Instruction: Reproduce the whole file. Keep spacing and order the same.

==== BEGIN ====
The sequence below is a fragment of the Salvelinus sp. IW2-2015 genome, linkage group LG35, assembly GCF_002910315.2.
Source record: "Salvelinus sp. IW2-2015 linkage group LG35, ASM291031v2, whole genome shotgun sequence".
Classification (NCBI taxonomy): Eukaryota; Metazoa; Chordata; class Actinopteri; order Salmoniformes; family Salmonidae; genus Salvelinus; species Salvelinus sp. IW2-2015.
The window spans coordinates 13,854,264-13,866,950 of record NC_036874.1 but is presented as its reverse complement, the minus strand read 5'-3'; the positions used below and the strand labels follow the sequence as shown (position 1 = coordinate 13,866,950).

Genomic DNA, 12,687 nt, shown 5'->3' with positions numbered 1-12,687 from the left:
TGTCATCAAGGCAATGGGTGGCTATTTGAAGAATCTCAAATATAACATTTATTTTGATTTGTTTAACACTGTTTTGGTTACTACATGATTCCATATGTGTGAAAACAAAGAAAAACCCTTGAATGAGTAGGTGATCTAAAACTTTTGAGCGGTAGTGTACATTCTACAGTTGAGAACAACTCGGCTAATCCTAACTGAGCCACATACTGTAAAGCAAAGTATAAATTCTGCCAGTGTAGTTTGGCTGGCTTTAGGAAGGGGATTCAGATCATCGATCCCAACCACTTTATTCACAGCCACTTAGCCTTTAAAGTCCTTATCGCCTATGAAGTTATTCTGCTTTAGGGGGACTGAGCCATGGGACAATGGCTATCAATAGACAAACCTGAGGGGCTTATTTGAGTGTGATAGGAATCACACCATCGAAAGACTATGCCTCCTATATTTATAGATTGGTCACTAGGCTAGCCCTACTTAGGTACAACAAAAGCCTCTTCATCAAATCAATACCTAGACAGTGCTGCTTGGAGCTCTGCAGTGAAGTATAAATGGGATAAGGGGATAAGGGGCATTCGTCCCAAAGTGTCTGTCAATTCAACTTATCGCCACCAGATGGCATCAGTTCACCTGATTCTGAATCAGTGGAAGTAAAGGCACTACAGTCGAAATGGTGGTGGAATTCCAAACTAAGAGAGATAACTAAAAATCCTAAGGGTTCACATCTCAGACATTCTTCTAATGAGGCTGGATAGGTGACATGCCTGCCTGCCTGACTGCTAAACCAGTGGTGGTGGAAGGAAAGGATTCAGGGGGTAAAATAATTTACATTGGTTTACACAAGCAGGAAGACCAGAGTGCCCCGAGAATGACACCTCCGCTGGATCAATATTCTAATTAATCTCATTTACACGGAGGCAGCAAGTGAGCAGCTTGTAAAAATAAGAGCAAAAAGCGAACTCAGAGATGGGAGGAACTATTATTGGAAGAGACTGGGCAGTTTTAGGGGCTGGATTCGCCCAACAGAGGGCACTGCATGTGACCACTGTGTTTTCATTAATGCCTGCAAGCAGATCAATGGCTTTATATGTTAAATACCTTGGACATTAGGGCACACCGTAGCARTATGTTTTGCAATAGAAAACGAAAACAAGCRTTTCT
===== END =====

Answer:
The sequence below is a fragment of the Salvelinus sp. IW2-2015 genome, linkage group LG35, assembly GCF_002910315.2.
Source record: "Salvelinus sp. IW2-2015 linkage group LG35, ASM291031v2, whole genome shotgun sequence".
Classification (NCBI taxonomy): Eukaryota; Metazoa; Chordata; class Actinopteri; order Salmoniformes; family Salmonidae; genus Salvelinus; species Salvelinus sp. IW2-2015.
The window spans coordinates 13,854,264-13,866,950 of record NC_036874.1 but is presented as its reverse complement, the minus strand read 5'-3'; the positions used below and the strand labels follow the sequence as shown (position 1 = coordinate 13,866,950).

Genomic DNA, 12,687 nt, shown 5'->3' with positions numbered 1-12,687 from the left:
TGTCATCAAGGCAATGGGTGGCTATTTGAAGAATCTCAAATATAACATTTATTTTGATTTGTTTAACACTGTTTTGGTTACTACATGATTCCATATGTGTGAAAACAAAGAAAAACCCTTGAATGAGTAGGTGATCTAAAACTTTTGAGCGGTAGTGTACATTCTACAGTTGAGAACAACTCGGCTAATCCTAACTGAGCCACATACTGTAAAGCAAAGTATAAATTCTGCCAGTGTAGTTTGGCTGGCTTTAGGAAGGGGATTCAGATCATCGATCCCAACCACTTTATTCACAGCCACTTAGCCTTTAAAGTCCTTATCGCCTATGAAGTTATTCTGCTTTAGGGGGACTGAGCCATGGGACAATGGCTATCAATAGACAAACCTGAGGGGCTTATTTGAGTGTGATAGGAATCACACCATCGAAAGACTATGCCTCCTATATTTATAGATTGGTCACTAGGCTAGCCCTACTTAGGTACAACAAAAGCCTCTTCATCAAATCAATACCTAGACAGTGCTGCTTGGAGCTCTGCAGTGAAGTATAAATGGGATAAGGGGATAAGGGGCATTCGTCCCAAAGTGTCTGTCAATTCAACTTATCGCCACCAGATGGCATCAGTTCACCTGATTCTGAATCAGTGGAAGTAAAGGCACTACAGTCGAAATGGTGGTGGAATTCCAAACTAAGAGAGATAACTAAAAATCCTAAGGGTTCACATCTCAGACATTCTTCTAATGAGGCTGGATAGGTGACATGCCTGCCTGCCTGACTGCTAAACCAGTGGTGGTGGAAGGAAAGGATTCAGGGGGTAAAATAATTTACATTGGTTTACACAAGCAGGAAGACCAGAGTGCCCCGAGAATGACACCTCCGCTGGATCAATATTCTAATTAATCTCATTTACACGGAGGCAGCAAGTGAGCAGCTTGTAAAAATAAGAGCAAAAAGCGAACTCAGAGATGGGAGGAACTATTATTGGAAGAGACTGGGCAGTTTTAGGGGCTGGATTCGCCCAACAGAGGGCACTGCATGTGACCACTGTGTTTTCATTAATGCCTGCAAGCAGATCAATGGCTTTATATGTTAAATACCTTGGACATTAGGGCACACCGTAGCARTATGTTTTGCAATAGAAAACGAAAACAAGCRTTTCT